Invisible Borders: Translation and Multilingualism in an Unequal World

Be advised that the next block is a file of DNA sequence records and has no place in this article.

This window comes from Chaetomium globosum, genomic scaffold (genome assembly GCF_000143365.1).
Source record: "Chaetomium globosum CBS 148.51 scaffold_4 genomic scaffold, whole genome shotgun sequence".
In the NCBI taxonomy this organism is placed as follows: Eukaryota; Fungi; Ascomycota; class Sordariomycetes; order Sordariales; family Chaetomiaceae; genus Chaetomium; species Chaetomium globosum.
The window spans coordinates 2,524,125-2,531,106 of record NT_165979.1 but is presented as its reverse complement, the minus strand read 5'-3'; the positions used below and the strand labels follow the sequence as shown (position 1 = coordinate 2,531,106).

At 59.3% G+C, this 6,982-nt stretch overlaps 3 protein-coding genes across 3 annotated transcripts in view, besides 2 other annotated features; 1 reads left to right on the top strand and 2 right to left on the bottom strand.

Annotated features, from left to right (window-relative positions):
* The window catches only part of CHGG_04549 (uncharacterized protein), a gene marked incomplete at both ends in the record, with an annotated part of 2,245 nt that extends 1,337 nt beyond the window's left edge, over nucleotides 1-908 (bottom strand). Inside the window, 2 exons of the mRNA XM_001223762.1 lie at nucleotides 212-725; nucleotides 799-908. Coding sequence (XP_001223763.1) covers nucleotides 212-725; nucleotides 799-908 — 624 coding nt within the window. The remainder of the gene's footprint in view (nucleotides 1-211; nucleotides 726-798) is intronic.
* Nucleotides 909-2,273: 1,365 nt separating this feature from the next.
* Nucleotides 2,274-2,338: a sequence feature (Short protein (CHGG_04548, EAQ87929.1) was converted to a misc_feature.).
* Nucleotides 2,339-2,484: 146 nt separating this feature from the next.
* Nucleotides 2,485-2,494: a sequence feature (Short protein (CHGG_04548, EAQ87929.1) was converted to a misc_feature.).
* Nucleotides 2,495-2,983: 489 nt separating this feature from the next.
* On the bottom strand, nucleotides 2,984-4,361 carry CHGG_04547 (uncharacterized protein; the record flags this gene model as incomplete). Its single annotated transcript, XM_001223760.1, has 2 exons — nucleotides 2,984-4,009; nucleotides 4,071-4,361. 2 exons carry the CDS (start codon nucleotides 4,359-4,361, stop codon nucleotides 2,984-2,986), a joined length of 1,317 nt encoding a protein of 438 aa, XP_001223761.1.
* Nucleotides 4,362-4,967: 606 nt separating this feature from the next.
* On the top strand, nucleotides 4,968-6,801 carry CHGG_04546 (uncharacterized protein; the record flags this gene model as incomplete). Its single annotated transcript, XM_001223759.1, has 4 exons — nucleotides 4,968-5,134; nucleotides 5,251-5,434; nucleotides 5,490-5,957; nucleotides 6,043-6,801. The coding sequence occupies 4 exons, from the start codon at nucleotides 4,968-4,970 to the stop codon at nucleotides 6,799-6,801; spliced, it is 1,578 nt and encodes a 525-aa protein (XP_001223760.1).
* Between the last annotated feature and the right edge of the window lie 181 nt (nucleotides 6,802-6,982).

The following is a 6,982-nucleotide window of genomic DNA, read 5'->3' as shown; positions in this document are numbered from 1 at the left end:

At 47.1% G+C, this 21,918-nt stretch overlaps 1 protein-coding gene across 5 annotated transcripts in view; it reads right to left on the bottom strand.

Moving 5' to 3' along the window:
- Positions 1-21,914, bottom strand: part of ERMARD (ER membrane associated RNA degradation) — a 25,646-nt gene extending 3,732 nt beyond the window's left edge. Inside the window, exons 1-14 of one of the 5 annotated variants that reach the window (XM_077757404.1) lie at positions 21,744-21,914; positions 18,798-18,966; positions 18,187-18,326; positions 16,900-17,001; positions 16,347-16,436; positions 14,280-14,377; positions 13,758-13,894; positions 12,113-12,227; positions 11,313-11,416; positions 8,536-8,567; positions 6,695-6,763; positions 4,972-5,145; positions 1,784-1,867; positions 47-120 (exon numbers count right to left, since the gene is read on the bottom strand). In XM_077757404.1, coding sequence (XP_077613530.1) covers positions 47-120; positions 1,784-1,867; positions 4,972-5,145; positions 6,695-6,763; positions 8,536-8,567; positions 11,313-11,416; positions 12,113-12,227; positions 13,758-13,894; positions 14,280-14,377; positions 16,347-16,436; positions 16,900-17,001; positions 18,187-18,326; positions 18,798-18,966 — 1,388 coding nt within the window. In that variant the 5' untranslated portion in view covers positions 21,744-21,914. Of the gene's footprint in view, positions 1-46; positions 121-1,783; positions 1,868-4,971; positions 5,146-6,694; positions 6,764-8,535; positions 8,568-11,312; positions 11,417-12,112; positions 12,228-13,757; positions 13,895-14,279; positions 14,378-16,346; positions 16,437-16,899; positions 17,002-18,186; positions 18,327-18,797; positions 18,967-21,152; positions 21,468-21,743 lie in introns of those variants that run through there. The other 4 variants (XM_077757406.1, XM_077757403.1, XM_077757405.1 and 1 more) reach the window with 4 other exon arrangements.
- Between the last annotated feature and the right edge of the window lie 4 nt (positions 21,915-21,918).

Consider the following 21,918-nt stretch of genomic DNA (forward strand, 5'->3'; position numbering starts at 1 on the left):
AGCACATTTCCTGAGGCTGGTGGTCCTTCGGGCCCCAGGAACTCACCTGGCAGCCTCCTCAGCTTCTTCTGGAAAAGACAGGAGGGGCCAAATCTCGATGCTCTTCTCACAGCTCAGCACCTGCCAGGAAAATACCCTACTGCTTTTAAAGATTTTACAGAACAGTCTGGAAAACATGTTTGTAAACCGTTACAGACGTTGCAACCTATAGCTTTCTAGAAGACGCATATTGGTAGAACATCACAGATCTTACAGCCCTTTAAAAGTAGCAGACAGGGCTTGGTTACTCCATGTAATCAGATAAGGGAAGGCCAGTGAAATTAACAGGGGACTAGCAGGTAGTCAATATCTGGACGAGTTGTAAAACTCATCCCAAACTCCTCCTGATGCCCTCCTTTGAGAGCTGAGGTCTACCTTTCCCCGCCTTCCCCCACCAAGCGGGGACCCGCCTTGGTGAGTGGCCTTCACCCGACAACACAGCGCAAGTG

AbstractInspired by Jan Blommaert’s approaches to linguistic landscaping and his studies of linguistic mobility, this article traces the changing meanings of multilingualism and monolingualism in a world fractured by uneven vectors of globalization and super-diversity. Drawing on such examples as Polish anti-racist billboards, the commercial, transnational space of the mall, or translation policies in the European Union, it is possible to see the paradoxical effects of neoliberal transformations on linguistic diversity, with the hegemony of English on the one hand, and the revival of ethno-linguistic particularity on the other. Alison Phipp’s theories of multilingualism from above and from below, as well as Yaseem Noorani’s concept of “soft” multilingualism are used to make further differentiations between assertive nationalist monolingualism from below and aggressive global monolingualism from above. These different kinds of multilingualism and monolingualism, produced at intersections of complex historical, political, and economic factors, not only uphold the existing legacies of colonialism and modernity, but also create new hierarchies of global/cosmopolitan and national/local languages and identities.
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